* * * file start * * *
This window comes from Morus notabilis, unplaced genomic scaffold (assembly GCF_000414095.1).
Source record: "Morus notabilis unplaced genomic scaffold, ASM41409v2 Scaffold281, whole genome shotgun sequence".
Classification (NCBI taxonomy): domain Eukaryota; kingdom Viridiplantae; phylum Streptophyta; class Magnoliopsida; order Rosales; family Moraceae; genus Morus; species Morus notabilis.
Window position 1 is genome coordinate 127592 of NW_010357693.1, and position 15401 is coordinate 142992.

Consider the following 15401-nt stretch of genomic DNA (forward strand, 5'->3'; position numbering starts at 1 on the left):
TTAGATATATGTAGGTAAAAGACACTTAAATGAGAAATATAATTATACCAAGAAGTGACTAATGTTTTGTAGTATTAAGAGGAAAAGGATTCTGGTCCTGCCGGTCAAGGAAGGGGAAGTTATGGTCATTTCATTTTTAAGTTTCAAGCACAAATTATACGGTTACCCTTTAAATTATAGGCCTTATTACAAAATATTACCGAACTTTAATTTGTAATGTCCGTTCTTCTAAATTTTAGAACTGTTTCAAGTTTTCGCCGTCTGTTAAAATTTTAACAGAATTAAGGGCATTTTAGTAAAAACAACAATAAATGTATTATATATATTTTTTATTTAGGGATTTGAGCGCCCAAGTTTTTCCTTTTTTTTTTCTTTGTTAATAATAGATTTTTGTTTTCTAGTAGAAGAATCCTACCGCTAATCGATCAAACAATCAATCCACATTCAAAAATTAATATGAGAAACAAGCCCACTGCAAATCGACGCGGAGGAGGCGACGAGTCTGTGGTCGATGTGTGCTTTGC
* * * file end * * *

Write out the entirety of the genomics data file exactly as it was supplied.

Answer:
This window comes from Morus notabilis, unplaced genomic scaffold (assembly GCF_000414095.1).
Source record: "Morus notabilis unplaced genomic scaffold, ASM41409v2 Scaffold281, whole genome shotgun sequence".
Classification (NCBI taxonomy): domain Eukaryota; kingdom Viridiplantae; phylum Streptophyta; class Magnoliopsida; order Rosales; family Moraceae; genus Morus; species Morus notabilis.
Window position 1 is genome coordinate 127592 of NW_010357693.1, and position 15401 is coordinate 142992.

Consider the following 15401-nt stretch of genomic DNA (forward strand, 5'->3'; position numbering starts at 1 on the left):
TTAGATATATGTAGGTAAAAGACACTTAAATGAGAAATATAATTATACCAAGAAGTGACTAATGTTTTGTAGTATTAAGAGGAAAAGGATTCTGGTCCTGCCGGTCAAGGAAGGGGAAGTTATGGTCATTTCATTTTTAAGTTTCAAGCACAAATTATACGGTTACCCTTTAAATTATAGGCCTTATTACAAAATATTACCGAACTTTAATTTGTAATGTCCGTTCTTCTAAATTTTAGAACTGTTTCAAGTTTTCGCCGTCTGTTAAAATTTTAACAGAATTAAGGGCATTTTAGTAAAAACAACAATAAATGTATTATATATATTTTTTATTTAGGGATTTGAGCGCCCAAGTTTTTCCTTTTTTTTTTCTTTGTTAATAATAGATTTTTGTTTTCTAGTAGAAGAATCCTACCGCTAATCGATCAAACAATCAATCCACATTCAAAAATTAATATGAGAAACAAGCCCACTGCAAATCGACGCGGAGGAGGCGACGAGTCTGTGGTCGATGTGTGCTTTGC